This is the second issue of Dream Thief: Escape, and writer Jai Nitz and artist Greg Smallwood continue to add exciting and terrifying new levels to their Dream Thief mythology, here through a reveal that casts an ominous shadow over future possessions and makes John Lincoln’s past possessions all the more harrowing. Nitz has always been able to tap into the emotions of his characters and the victims’ search for justice always resonates with John, and now John finds himself digging deep in the present to try and reconcile the past, from the murder of his girlfriend and sister’s best friend Clare, the first person he killed as a Dream Thief, because of her wrongful murder of Armando Cordero, to the death of Cordero. That may sound a lot like plot, but Nitz does such a wonderful job of weaving the story and characters together that one never exists without the other, and the repercussions of one character’s actions may continue to ripple out into the present, creating unexpected problems or poignant situations that may assist or jeopardize John’s plans. Dream Thief: Escape continues to build in emotional complexity, and if you aren’t reading this book, you are missing out on some stellar storytelling.
Then, there is Greg Smallwood’s phenomenal art. For every issue of the original Dream Thief miniseries, and now for Escape, Smallwood provides the art, colors, and lettering, and the results are always stunning. Having one man take on all of those elements presents a seamless look to the book and a cohesiveness that allows it to perfectly blend in with the story. Neither story nor art supersedes the other, but they work in communion, flowing from page to page with ease, and making the whole undertaking appear effortless. Nitz and Smallwood create a stylistic world that never gets lost in the looks, but that always looks incredible. Smallwood brings back his exquisite eighties color palette, full of neons, and there is a scene in a car that utilizes shadows in a remarkable way. It is so simple and subtle you may not even notice it, but the detail he pays to light and shadow is not to be understated, as those small nuances can set the tone of a whole scene. Smallwood has developed an exceptional style all his own, from his white panel borders and location lettering, to the fragmented grey and red flashbacks and his thick, hard outlines, and yet his art still never fails to surprise and to elicit wonder. Smallwood’s eighties-inspired cover is enough to grab your attention, especially since he revamped the logo to fit in with the tableau, going so far as to use an old-school Dark Horse chess piece insignia.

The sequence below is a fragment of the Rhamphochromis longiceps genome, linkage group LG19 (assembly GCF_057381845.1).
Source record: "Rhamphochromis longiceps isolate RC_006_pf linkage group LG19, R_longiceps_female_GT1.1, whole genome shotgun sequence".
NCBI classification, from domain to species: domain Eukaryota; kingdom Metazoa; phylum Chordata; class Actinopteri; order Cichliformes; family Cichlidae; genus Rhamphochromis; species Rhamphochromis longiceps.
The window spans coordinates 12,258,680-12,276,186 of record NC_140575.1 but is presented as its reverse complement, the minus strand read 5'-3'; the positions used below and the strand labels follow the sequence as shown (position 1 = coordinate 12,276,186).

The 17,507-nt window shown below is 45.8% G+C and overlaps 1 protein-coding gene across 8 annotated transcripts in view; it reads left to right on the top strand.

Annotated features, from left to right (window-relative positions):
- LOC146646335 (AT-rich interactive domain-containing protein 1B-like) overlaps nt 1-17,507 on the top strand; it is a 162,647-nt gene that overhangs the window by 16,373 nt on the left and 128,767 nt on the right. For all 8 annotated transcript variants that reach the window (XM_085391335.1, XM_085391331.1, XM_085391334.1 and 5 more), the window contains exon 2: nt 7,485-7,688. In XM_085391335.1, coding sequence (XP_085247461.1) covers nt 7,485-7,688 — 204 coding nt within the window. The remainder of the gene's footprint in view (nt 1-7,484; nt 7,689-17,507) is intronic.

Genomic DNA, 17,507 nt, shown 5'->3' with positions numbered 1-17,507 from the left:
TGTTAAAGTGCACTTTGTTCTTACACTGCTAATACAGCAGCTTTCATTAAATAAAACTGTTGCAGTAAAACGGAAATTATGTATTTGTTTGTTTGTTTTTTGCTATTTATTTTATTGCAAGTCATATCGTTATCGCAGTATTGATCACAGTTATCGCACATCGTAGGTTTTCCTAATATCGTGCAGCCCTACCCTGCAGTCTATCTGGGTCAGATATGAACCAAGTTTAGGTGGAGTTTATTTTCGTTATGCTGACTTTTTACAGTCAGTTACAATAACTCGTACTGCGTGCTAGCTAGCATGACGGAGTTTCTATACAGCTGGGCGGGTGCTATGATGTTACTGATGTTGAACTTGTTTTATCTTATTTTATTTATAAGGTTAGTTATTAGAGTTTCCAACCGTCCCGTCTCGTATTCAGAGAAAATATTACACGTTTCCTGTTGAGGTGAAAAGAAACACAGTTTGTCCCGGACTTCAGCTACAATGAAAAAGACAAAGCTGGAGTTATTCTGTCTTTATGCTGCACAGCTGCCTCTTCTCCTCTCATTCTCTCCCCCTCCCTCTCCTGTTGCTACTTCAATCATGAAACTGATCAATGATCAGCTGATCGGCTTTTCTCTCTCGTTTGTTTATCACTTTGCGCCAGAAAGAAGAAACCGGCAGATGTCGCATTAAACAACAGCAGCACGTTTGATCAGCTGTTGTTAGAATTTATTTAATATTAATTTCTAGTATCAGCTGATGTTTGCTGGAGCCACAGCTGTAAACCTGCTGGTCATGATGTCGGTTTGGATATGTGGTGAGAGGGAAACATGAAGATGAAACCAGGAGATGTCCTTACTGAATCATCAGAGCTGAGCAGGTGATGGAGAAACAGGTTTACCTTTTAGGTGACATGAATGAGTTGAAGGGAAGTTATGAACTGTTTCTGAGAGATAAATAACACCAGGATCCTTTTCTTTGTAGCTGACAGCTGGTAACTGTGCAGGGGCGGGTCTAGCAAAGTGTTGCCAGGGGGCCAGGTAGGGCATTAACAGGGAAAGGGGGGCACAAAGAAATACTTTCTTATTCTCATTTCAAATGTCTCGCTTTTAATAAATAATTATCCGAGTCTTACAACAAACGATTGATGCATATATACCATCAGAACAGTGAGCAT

Smallwood and Nitz are having fun while still telling a rich, layered story with intricate, emotional characters, and it shows on each and every page. As always, pin-ups grace the back pages, displaying other artists’ interpretations of various Dream Thief themes and characters, and making us think about what sticks out from this story inside our own minds. The issue ends on a note that is both exhilarating and frightening, and there is a sense that John will be taken down a dangerous road, leaving all of his plans hanging in the balance. When John is possessed the world around him keeps on moving forward while he moves in whatever way the ghosts need him to move, helpless to deal with his own affairs or to weigh the consequences of his possessor’s revenge. Dream Thief: Escape is supernatural suspense at its best, and somehow Nitz and Smallwood keep on making it better. This is superb storytelling you can’t escape from, no matter how hard you try. So, just give in already and start reading.